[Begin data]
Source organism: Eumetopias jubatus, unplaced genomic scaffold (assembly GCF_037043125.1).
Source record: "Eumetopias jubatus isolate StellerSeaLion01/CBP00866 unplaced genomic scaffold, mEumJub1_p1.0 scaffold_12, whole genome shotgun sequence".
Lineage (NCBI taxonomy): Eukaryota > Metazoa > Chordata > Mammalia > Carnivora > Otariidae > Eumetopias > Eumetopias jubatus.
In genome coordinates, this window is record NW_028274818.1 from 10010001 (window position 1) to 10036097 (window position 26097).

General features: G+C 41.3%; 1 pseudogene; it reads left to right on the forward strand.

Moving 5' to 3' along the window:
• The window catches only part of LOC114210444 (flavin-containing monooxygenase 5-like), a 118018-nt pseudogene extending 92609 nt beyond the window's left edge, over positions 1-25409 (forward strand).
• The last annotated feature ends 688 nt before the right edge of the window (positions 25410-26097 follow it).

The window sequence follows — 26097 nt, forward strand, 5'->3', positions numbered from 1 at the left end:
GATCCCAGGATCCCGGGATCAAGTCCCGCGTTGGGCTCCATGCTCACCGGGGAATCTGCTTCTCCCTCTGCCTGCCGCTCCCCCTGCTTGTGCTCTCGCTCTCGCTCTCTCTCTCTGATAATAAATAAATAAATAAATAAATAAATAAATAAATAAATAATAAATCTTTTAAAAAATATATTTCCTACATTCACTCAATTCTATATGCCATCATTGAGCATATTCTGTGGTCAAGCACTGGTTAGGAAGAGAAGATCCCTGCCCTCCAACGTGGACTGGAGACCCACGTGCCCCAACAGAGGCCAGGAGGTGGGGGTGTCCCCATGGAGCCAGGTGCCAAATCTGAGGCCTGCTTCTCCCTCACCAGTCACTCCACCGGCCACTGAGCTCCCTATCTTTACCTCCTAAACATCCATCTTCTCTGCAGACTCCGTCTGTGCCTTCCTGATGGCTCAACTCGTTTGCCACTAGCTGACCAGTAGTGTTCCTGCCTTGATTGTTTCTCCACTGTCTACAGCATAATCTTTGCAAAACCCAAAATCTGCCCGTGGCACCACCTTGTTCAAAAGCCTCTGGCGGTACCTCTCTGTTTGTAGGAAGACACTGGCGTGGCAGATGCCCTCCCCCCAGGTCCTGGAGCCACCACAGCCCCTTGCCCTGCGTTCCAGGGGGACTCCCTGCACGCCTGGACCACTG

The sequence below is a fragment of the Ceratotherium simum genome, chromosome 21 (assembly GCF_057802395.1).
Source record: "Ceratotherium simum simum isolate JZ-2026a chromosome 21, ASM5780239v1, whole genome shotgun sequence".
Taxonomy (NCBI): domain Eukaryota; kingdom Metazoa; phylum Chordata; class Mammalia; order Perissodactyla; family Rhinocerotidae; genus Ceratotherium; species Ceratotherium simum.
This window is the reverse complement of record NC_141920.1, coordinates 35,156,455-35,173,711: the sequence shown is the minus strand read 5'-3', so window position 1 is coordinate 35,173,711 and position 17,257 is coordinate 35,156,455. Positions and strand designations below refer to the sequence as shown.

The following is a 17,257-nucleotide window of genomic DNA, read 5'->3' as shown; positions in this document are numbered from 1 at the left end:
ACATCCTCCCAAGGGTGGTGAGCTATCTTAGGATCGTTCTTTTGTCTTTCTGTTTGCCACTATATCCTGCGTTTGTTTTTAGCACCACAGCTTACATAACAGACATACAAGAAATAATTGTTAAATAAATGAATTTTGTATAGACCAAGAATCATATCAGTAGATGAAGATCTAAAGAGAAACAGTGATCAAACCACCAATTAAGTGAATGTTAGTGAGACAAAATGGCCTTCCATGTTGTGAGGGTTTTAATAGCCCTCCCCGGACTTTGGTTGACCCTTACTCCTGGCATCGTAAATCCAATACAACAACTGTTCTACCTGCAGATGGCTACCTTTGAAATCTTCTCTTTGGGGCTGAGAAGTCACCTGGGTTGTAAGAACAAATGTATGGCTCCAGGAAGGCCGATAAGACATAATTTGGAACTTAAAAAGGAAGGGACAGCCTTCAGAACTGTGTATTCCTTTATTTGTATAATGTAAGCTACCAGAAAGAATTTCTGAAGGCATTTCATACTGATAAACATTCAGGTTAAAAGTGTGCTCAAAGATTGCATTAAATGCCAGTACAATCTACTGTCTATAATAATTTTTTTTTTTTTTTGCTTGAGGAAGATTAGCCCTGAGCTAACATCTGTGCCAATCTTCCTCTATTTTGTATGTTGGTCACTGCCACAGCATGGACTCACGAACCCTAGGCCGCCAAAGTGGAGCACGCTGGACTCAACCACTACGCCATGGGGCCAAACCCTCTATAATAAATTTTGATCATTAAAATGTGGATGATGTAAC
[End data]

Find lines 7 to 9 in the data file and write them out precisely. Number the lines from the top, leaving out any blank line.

• The window catches only part of LOC114210444 (flavin-containing monooxygenase 5-like), a 118018-nt pseudogene extending 92609 nt beyond the window's left edge, over positions 1-25409 (forward strand).
• The last annotated feature ends 688 nt before the right edge of the window (positions 25410-26097 follow it).

The window sequence follows — 26097 nt, forward strand, 5'->3', positions numbered from 1 at the left end: